The Lanhydrock Atlas – a window into seventeenth century Cornwall

Lanhydrock AtlasI don’t expect lots of people are as enthused with this book as I am, but for anyone with an interest in Cornwall, landscape history, history and archaeology generally, and maps (old maps especially) (me, for instance), this book is a wonderful thing.

Lanhydrock is not far south of Bodmin in Cornwall (I was there earlier this autumn); the current house is late Victorian as there was a disastrous fire which destroyed much of the house. The building today stands in formal gardens, with the parish church and more informal gardens adjacent, all set in parkland and woodlands which lead down to the River Fowey; there are marvellous walks through the various landscapes.

There is a holy well in the garden, and it is quite possible that this had the original dedication to St Hydrock, providing the estate’s name – the ‘lan’ part is Cornish, cognate with ‘llan’ in Welsh, so Lanhydrock (Lannhydrek in Cornish) means ‘church site of St Hydrock’.

LanhydrockThe Robartes family held the estate from 1620 (it had, until the Dissolution in the 1530s, belonged to the former Augustinian priory of St Petroc’s in Bodmin), and during the 1690s Joel Gascoyne (it is thought) was commissioned to map the estate. He produced the Map of the County of Cornwall at an unprecedented scale for 1699 of just underCornwall map surveyors one inch to one mile, and probably used his travels for this to do the surveying required for the estate maps. The picture on the right is from the Cornwall map – I like to think it shows Gascoyne with assistant.

The Lanhydrock Atlas consists of 258 watercolour maps on vellum, which were subsequently bound into four volumes. Somehow they have survived the vicissitudes of many centuries; as they were not listed in inventories, were presumable not held in the house, which would explain their survival of the 1881 fire. And now they have been reproduced in a volume from Cornwall Editions which was published in March.

The original maps have obviously been used as working documents, and some of the maps (the ones I’ve noticed being mainly of the estate nearer to the house) have pencil notes added; one, for example, has the route of a mining tramway marked in pencil as ‘route of railroad’.

Lanhydrock Atlas map detailThe estate stretched from the Devon border in the east to the coast at St Just in Penwith in the west, and each holding, down to individual fields, are mapped. Land use is shown using standardised symbols, which are actually similar in many cases to modern convention, with field crops shown as arable, pasture, furze, orchards, etc; buildings, woodland, hedges, roads, lanes, and mining are shown, with an occasional larger settlement, for example Penryn.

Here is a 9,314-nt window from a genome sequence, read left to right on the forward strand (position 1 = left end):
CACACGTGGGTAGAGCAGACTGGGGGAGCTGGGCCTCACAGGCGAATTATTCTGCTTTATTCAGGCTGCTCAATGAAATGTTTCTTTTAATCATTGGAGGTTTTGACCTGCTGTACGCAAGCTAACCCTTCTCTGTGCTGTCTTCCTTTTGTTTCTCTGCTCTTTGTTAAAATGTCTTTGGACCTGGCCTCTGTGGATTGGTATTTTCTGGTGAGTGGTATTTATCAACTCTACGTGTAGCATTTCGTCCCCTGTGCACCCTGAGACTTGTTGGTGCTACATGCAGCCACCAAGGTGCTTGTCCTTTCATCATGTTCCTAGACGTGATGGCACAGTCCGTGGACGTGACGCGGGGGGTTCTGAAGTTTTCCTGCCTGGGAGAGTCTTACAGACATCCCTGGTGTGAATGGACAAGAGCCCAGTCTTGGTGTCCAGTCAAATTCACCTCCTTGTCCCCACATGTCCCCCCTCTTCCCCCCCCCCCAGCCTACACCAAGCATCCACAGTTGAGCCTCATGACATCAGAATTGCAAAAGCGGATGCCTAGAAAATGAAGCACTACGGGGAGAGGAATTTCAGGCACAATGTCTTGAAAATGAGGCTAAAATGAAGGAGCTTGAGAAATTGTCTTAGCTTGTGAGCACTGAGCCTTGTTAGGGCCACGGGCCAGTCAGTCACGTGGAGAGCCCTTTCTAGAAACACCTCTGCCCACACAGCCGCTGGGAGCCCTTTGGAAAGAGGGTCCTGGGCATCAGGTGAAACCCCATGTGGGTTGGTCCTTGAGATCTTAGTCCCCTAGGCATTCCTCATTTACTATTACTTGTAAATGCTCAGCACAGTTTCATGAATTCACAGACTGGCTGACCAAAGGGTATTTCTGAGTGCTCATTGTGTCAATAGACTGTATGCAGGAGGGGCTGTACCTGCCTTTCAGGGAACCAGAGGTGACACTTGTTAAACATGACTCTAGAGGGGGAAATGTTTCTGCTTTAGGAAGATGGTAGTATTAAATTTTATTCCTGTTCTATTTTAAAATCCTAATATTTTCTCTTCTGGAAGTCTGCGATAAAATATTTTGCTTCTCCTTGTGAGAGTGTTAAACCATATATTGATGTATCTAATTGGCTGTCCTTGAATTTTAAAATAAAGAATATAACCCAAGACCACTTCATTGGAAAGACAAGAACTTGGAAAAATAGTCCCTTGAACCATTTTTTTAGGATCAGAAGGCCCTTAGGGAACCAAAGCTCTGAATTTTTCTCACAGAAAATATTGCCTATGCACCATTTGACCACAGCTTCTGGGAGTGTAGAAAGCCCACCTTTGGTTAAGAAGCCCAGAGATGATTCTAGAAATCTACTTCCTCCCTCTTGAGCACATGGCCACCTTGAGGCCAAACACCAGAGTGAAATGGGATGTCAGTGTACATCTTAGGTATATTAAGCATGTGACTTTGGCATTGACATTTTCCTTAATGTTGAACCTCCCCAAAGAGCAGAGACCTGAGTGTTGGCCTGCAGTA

Drawn to (large) scale, and showing as much detail as they do, the maps are a rich fund of information about Cornwall in the late C17, and one of the introductory chapters is The Cornish Landscape in the Lanhydrock Atlas by Peter Herring, presently working as a Characterisation Inspector for English Heritage, but who spent most of his working life with the Cornwall Archaeological Unit, now the Historic Environment Service. Commentaries on the maps are by Oliver Padel (President of the English Place-name Society, and author of Cornish Place-name Elements), who also provided locations for most of the maps with OS grid references. Paul Holden, House and Collections Manager at Lanhydrock, has provided a history of the Robartes family’s connection with the estate.

Lanhydrock Atlas cartoucheThese maps are beautiful works of art – on occasion the cartouches show miners, a milkmaid with her cow, or a goddess or god with a horn of plenty or a sheath of corn – so as well as comparing the maps with the current Ordnance Survey Explorer sheets I find myself just sitting and admiring them.

Some of the faded and rather small script on certain of the maps require a good, preferably natural, light and a magnifying glass, and I would have preferred the cover to have been a nice burgundy cloth or similar, rather than glossy, laminated boards matching the dustwrapper, but the paper is high quality matt art paper, with a heavy-duty sewn binding, so it should last well.

I don’t know how many people will be tempted to part with the asking price for this book, but it is a thing of beauty (and a joy forever, although I don’t think its loveliness will increase) and you should put it on your Christmas list immediately.

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One Response to The Lanhydrock Atlas – a window into seventeenth century Cornwall

  1. Pingback: Carnivalesque 68 | Mercurius Politicus

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